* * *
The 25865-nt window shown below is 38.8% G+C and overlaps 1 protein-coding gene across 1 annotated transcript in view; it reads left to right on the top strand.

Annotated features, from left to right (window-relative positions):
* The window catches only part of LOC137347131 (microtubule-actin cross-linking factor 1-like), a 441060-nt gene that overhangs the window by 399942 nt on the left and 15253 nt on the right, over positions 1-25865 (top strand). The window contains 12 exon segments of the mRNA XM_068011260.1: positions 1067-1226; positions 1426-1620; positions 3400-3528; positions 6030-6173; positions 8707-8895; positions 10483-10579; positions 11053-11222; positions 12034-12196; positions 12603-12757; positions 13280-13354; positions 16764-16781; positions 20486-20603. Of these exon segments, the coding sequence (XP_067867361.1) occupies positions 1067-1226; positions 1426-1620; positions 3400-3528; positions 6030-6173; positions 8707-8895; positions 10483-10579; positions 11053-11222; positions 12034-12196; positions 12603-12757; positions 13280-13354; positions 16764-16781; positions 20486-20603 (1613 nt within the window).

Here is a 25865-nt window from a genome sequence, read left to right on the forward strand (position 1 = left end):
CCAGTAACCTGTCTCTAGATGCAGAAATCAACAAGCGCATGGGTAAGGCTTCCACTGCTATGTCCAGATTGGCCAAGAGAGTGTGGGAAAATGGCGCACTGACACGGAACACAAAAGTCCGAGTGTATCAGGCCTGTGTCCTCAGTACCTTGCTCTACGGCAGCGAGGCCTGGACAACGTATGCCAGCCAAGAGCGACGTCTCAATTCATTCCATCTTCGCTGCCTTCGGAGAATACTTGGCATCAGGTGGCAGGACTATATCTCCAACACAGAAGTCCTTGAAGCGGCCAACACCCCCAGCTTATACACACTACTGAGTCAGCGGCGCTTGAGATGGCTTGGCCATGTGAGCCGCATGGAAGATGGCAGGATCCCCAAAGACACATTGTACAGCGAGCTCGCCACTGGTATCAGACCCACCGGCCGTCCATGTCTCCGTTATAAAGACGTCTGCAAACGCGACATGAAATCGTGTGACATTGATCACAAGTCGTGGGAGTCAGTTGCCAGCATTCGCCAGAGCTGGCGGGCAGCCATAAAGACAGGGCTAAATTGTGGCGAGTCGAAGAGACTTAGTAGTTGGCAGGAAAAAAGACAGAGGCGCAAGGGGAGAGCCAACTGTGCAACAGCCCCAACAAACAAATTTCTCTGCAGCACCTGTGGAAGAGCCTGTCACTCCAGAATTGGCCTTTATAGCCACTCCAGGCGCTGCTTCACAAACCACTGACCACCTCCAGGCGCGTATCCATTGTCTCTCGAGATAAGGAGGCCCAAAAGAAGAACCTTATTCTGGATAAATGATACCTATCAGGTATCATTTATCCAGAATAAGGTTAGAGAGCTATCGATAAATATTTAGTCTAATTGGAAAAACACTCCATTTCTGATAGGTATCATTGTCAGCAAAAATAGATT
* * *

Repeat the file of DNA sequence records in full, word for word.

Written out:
The 25865-nt window shown below is 38.8% G+C and overlaps 1 protein-coding gene across 1 annotated transcript in view; it reads left to right on the top strand.

Annotated features, from left to right (window-relative positions):
* The window catches only part of LOC137347131 (microtubule-actin cross-linking factor 1-like), a 441060-nt gene that overhangs the window by 399942 nt on the left and 15253 nt on the right, over positions 1-25865 (top strand). The window contains 12 exon segments of the mRNA XM_068011260.1: positions 1067-1226; positions 1426-1620; positions 3400-3528; positions 6030-6173; positions 8707-8895; positions 10483-10579; positions 11053-11222; positions 12034-12196; positions 12603-12757; positions 13280-13354; positions 16764-16781; positions 20486-20603. Of these exon segments, the coding sequence (XP_067867361.1) occupies positions 1067-1226; positions 1426-1620; positions 3400-3528; positions 6030-6173; positions 8707-8895; positions 10483-10579; positions 11053-11222; positions 12034-12196; positions 12603-12757; positions 13280-13354; positions 16764-16781; positions 20486-20603 (1613 nt within the window).

Here is a 25865-nt window from a genome sequence, read left to right on the forward strand (position 1 = left end):
CCAGTAACCTGTCTCTAGATGCAGAAATCAACAAGCGCATGGGTAAGGCTTCCACTGCTATGTCCAGATTGGCCAAGAGAGTGTGGGAAAATGGCGCACTGACACGGAACACAAAAGTCCGAGTGTATCAGGCCTGTGTCCTCAGTACCTTGCTCTACGGCAGCGAGGCCTGGACAACGTATGCCAGCCAAGAGCGACGTCTCAATTCATTCCATCTTCGCTGCCTTCGGAGAATACTTGGCATCAGGTGGCAGGACTATATCTCCAACACAGAAGTCCTTGAAGCGGCCAACACCCCCAGCTTATACACACTACTGAGTCAGCGGCGCTTGAGATGGCTTGGCCATGTGAGCCGCATGGAAGATGGCAGGATCCCCAAAGACACATTGTACAGCGAGCTCGCCACTGGTATCAGACCCACCGGCCGTCCATGTCTCCGTTATAAAGACGTCTGCAAACGCGACATGAAATCGTGTGACATTGATCACAAGTCGTGGGAGTCAGTTGCCAGCATTCGCCAGAGCTGGCGGGCAGCCATAAAGACAGGGCTAAATTGTGGCGAGTCGAAGAGACTTAGTAGTTGGCAGGAAAAAAGACAGAGGCGCAAGGGGAGAGCCAACTGTGCAACAGCCCCAACAAACAAATTTCTCTGCAGCACCTGTGGAAGAGCCTGTCACTCCAGAATTGGCCTTTATAGCCACTCCAGGCGCTGCTTCACAAACCACTGACCACCTCCAGGCGCGTATCCATTGTCTCTCGAGATAAGGAGGCCCAAAAGAAGAACCTTATTCTGGATAAATGATACCTATCAGGTATCATTTATCCAGAATAAGGTTAGAGAGCTATCGATAAATATTTAGTCTAATTGGAAAAACACTCCATTTCTGATAGGTATCATTGTCAGCAAAAATAGATT